Food pack sizes can fool consumers about portion sizes, says research

7 October 2015 (Last Updated October 7th, 2015 18:30)

The size of food packs can affect a consumer's perception about portion sizes, with larger packs convincing them about increased quantities, reveals a study conducted by the European Food Information Council (EUFIC) and the University of Surrey in the UK.

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The size of food packs can affect a consumer's perception about portion sizes, with larger packs convincing them about increased quantities, reveals a study conducted by the European Food Information Council (EUFIC) and the University of Surrey in the UK.

Published in the journal Appetite, the research indicates that larger pack sizes of crisps, chocolate, lasagne and cola type drinks, when presented to people, led all of them to believe in increased portion size estimates.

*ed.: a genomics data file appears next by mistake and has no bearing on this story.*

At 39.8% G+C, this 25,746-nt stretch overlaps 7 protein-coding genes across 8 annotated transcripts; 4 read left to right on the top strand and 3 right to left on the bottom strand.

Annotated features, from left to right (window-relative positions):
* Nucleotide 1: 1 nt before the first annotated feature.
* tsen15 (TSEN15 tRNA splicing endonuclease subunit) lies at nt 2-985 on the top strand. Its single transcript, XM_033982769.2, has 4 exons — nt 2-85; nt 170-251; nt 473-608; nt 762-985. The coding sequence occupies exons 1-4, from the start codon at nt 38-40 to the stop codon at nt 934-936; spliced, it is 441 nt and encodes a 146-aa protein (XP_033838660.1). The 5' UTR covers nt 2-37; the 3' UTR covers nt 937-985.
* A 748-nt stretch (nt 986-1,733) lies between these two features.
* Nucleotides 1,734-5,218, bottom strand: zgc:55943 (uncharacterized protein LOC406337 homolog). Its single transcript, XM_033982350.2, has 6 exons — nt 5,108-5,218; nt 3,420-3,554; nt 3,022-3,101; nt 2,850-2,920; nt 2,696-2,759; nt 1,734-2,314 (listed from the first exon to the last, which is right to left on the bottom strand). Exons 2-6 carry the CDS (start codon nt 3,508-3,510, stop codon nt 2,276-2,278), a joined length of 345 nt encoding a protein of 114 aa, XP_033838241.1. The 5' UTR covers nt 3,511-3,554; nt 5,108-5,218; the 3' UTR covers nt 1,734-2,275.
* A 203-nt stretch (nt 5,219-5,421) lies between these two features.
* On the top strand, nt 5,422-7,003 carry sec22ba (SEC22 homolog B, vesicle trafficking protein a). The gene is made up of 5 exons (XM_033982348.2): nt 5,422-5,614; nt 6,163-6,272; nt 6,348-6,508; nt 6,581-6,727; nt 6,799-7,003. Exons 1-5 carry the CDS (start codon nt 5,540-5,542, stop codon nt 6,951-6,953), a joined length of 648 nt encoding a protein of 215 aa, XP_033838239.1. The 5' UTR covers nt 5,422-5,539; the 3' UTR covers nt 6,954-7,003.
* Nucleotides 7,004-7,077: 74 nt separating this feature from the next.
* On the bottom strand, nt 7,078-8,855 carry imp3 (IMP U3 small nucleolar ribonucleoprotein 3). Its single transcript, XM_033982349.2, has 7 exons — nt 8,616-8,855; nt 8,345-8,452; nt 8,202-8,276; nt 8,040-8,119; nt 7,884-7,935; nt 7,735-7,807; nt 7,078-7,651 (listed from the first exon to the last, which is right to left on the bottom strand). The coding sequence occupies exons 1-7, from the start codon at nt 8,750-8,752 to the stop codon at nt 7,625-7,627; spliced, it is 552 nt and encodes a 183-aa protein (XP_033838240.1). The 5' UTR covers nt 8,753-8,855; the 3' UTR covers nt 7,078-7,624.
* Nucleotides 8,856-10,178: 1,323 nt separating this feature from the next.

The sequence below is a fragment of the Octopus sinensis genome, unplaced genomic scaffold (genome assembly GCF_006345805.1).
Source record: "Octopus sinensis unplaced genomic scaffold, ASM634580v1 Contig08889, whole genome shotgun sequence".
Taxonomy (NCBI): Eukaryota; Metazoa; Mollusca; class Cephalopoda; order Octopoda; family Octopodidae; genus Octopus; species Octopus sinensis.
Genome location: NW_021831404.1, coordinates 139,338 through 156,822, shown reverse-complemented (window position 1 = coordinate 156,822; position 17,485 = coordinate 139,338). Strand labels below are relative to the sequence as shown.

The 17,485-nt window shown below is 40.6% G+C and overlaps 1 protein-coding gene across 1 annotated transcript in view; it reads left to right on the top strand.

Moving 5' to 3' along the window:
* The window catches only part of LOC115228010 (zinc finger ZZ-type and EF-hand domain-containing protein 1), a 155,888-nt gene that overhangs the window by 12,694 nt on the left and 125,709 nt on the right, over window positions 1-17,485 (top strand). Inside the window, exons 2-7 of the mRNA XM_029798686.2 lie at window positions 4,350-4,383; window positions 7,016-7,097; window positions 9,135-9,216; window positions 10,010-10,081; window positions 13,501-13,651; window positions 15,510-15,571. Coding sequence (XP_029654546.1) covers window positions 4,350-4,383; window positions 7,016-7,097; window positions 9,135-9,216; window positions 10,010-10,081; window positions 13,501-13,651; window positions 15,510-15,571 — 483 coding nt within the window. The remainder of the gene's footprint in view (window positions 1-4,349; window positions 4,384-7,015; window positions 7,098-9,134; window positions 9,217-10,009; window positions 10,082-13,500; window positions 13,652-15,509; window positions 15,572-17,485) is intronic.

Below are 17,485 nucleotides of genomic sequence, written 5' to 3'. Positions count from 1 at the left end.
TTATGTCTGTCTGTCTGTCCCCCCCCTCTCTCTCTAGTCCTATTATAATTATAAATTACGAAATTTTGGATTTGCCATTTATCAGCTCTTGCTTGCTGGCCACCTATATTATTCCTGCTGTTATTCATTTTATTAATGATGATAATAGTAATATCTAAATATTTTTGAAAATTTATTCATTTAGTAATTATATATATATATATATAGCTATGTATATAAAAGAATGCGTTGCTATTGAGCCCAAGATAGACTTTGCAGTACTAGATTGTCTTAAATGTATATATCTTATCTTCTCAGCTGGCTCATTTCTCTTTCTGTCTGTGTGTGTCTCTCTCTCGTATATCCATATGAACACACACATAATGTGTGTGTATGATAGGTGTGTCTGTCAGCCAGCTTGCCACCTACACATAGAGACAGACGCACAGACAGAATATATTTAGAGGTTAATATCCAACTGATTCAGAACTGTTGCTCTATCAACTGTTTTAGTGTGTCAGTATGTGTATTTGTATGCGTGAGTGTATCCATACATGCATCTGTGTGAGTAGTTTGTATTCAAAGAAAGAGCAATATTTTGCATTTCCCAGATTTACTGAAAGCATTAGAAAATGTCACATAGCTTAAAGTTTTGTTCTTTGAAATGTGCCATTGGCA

A similar reaction was also observed with other food items, including chicken nuggets, sweets and biscuits when participants were questioned about the number of items in a portion.

The research team carried out the study across six European countries, including France, Germany, Poland, Spain, Sweden and the UK with 13,177 participants in total.

"Our results indicate a small but significant 'pack size effect' across all countries and for different types of food and drinks."

EUFIC consumer insights head Dr Sophie Hieke said: "Our results indicate a small but significant 'pack size effect' across all countries and for different types of food and drinks.

"If people were to actually consume the portions they estimate in this study, there would be a substantial increase in energy intake in each of these eating occasions."

Gender was found to be a decisive factor in the study, since men usually associated a large pack size with large portion size when compared to women.

The countries were also noted to have differences concerning portion size increases with Sweden, Poland and Germany indicating this, compared with participants from Spain, France and the UK, even after receiving the same pack sizes.

The authors intend to conduct further research to evaluate whether increased portion sizes can lead to an expected increase in energy intakes over time.


Image: Food pack sizes can fool consumers to form the wrong notions about quantities. Photo: courtesy of Keerati / FreeDigitalPhotos.net.